What is your new consulting business (or new contracting business) about for you? What do you want it to become?
A Choice You Make When Starting A New Business
Many a new business is founded on a great idea that addresses a niche in the market and hence provides a really good opportunity for financial success. However, many people haven’t got the heart for all the risks sometimes associated with funding and bankrolling a start-up until it carries itself and then starts generating cash, right?
And so, I’ve experienced that many people prefer the “contracting or consulting business” route. They set themselves up as a “one person band” and sell their expertise to a defined audience; those customers need their skills and experience to make certain problems go away. It is this category of new business that I wish to address today.
Don’t get me wrong, the individual consulting business model also needs cash to keep its owner afloat until the income gathers sufficient momentum. But it is usually more manageable than the risk of a payroll and other necessary investments attached to a more conventional business (what I call “real” business). In my experience, many such individual initiatives come off the back of a redundancy payout; or from a sustained process of having saved the pile of cash necessary to carry the early months or years.
You Can’t afford The Risk Of Complacency….
And this is exactly where I see a latent risk emerging. One I have personally experienced and seen so many times when mentoring new business owners.
Because of the “pile of cash”, there can be a real risk of Complacency in that “we’re doing OK”; and you don’t feel really pushed or even motivated to perform. This can manifest in a lack of Urgency because it’s hard to be hungry when you have a full tummy. “So what if I don’t address that issue this week or this month? There’s always next week or next month”.
Or Your New Consulting Business Will Remain Stuck
And before we know it, another year has passed. Our consulting business is stuck. And instead of celebrating some runs on the board, we feel regret and even guilt. Unfortunately such emotions aren’t usually the stuff that makes for much enthusiasm and inspiration. And so we find ourselves in a negative energy situation; we first have to overcome it before we can build positive momentum on top of it again. Somewhat like when a team is behind after the first innings in test cricket and first has to get back to even scores before building towards any lead.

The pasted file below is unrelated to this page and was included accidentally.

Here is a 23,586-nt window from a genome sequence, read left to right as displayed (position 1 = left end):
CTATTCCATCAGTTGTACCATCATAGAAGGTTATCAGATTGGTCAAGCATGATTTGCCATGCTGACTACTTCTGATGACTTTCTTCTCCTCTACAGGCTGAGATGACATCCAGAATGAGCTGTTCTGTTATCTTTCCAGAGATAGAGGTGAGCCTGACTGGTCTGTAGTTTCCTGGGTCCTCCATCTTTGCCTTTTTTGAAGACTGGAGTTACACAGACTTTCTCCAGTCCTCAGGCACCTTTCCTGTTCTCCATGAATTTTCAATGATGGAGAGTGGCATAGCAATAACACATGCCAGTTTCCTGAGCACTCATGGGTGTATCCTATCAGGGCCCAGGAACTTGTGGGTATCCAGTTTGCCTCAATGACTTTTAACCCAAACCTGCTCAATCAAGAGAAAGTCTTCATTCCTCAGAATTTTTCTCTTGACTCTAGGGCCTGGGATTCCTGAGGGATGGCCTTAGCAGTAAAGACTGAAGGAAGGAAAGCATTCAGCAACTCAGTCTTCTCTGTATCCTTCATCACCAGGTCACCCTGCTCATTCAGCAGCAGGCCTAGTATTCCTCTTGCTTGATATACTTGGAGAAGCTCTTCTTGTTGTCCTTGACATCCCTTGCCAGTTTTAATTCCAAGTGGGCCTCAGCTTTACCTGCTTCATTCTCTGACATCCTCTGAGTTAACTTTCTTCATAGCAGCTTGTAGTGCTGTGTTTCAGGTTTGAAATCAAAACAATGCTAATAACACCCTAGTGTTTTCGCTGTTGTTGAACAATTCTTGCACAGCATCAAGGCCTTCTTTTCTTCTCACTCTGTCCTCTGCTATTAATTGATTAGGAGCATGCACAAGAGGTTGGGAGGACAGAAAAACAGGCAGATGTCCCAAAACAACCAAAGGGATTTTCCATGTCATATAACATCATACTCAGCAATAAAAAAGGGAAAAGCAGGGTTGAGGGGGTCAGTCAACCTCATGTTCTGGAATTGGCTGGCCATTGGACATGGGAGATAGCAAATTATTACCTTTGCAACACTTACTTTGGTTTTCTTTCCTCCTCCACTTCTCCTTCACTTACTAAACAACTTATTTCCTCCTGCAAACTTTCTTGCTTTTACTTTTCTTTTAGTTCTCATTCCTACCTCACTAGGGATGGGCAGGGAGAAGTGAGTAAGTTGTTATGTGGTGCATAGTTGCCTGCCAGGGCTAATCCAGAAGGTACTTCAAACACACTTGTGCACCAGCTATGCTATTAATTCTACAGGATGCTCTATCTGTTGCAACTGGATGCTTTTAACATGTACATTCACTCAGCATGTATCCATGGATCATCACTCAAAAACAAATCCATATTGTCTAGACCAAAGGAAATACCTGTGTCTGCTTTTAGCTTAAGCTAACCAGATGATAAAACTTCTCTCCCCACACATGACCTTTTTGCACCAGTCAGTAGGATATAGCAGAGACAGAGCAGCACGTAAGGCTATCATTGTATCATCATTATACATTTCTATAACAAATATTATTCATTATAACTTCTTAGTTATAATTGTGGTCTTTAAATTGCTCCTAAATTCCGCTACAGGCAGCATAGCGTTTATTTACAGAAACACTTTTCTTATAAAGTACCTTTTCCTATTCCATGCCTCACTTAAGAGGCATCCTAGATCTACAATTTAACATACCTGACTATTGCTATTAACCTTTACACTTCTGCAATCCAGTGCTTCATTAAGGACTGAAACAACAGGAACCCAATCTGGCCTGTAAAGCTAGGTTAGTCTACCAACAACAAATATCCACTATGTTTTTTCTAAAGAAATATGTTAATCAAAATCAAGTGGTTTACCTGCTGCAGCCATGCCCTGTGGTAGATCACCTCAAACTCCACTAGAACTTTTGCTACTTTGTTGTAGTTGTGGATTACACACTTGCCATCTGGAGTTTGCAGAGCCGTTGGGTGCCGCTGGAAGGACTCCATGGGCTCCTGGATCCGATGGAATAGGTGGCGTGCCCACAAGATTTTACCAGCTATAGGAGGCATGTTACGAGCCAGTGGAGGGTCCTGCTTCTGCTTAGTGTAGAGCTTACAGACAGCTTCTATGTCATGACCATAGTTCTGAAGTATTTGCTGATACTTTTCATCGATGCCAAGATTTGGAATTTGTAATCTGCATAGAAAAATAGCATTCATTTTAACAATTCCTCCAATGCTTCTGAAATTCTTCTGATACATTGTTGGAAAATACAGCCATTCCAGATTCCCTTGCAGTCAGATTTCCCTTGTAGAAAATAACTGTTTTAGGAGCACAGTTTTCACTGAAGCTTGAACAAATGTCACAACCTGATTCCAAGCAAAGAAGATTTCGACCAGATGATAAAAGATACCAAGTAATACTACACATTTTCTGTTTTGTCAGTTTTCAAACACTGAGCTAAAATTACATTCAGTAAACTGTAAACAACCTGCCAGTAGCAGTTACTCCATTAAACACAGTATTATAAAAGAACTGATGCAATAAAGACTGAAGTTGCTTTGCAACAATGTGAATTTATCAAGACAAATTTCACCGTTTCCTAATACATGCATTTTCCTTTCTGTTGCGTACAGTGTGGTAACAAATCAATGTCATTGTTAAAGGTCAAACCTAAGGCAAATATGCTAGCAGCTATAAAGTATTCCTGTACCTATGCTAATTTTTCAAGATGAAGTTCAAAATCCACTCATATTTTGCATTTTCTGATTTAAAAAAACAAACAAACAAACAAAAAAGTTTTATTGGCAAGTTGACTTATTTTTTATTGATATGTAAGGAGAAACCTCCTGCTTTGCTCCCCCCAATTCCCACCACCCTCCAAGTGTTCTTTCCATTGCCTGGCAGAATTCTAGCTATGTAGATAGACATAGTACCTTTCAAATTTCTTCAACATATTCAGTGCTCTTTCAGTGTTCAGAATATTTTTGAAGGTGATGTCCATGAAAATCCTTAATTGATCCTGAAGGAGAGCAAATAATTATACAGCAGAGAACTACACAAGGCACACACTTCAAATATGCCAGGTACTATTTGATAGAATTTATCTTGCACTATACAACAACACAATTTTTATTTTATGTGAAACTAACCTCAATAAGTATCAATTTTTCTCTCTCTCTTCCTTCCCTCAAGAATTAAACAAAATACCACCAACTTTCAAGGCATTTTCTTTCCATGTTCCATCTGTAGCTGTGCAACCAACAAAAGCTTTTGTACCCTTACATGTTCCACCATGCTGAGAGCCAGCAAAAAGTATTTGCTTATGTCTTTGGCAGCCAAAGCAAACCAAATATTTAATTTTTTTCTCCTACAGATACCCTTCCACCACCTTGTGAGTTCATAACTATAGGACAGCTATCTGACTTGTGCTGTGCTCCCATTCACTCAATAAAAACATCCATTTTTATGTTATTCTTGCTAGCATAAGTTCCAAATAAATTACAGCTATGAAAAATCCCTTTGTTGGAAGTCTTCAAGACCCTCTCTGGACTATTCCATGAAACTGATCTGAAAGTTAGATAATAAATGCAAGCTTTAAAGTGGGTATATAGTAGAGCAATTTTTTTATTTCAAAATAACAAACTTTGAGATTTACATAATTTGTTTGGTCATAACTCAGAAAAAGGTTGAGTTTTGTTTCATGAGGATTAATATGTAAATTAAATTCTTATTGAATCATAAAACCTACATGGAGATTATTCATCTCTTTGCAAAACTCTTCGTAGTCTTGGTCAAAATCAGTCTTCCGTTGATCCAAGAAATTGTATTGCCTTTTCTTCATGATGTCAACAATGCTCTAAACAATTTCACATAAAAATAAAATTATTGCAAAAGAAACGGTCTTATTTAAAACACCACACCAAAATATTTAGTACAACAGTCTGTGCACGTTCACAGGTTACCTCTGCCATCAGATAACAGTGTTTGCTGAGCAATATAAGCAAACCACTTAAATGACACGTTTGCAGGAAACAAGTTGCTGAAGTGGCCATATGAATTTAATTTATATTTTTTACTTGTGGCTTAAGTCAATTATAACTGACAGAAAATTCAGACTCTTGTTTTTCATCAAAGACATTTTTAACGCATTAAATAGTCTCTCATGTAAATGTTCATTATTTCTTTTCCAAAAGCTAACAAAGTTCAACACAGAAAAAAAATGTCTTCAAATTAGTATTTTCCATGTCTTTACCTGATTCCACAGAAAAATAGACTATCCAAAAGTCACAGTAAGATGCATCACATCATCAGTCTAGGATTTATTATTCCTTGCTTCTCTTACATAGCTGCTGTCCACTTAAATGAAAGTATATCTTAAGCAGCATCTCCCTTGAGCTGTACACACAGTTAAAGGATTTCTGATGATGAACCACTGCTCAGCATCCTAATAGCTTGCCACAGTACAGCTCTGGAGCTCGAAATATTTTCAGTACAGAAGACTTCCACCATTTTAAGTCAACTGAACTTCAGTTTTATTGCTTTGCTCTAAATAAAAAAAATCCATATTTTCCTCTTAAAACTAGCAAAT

I’m sure many of you reading this will remember this game of “hokey pokey”, where we put the front foot forward that says: “I am”, only to find a little later that we’re actually on our back foot saying: ”I’m actually not”. And so we play this exhausting game rocking backwards and forwards between the two, rather than actually just doing what we really want to do. (Which if you don’t have a really solid “why”, is met within our Self Talk by the sarcastic quip: “really?”)
This is the phase I still call a business to being a “hobby”. And that usually needs an external third party to draw attention to it. Trust me, hearing that (albeit true) observation from a spouse doesn’t work, does it?
From The “Hobby Rut” To Serious Business
So how can we prevent this very typical occurrence in many new business ventures, and in particular a new consulting business?
- First and foremost in my opinion, we need to have a strong sense of purpose driving our initiative. Your “why”. This is what Simon Sinek addresses so well in his famous Why – How – What TED talk. A reason that inspires us into leaping out of bed irrespective of any obstacles or whether there are any results on the board yet or not. This can be supported by a vision for the business that is often captured in a business plan.
- Secondly, you’d want to have real solid goals underpinning what needs to be achieved to fulfil your aspirations. Results goals that map out the expected outcomes and activity goals that have us doing each day, each week, each month and each quarter what will help us achieve the results goals.
In Want to Turbocharge Your Goals? I outline how by setting a goal, we increase the likelihood of an outcome by 6%. By writing it down, that goes to over 20%. By sharing that written goal with someone else, the likelihood of success goes to over 50%; and by having someone hold us accountable, it goes to over 85%. This is not rocket science. It just works.
- And then we need to have a plan (see Why Does Planning Seem So Hard For So Many?). One we believe is realistic and possible, albeit has some stretch in it. In my blog post Last Gasp Chance On Your 2014 Goals? I outline how to set up such a plan that enables us to drive and monitor what has to be done to get what we want.
Get Help To Make The Change
I trust that you can relate to this. And if this may (still) be true for you, irrespective how long you’ve been trying, here is my greatest advice I can give you: Find someone that has been there and gone through that. Someone that is able to mentor you through this. So that you and your consulting business can enjoy a satisfying success.
My recommendation is to call someone in The Network Of Consulting Professionals, whether you’re an existing member of The NCP, a prospect or a client of a member, and have them help you through this. Why? Because we really do take your (and our) success personally.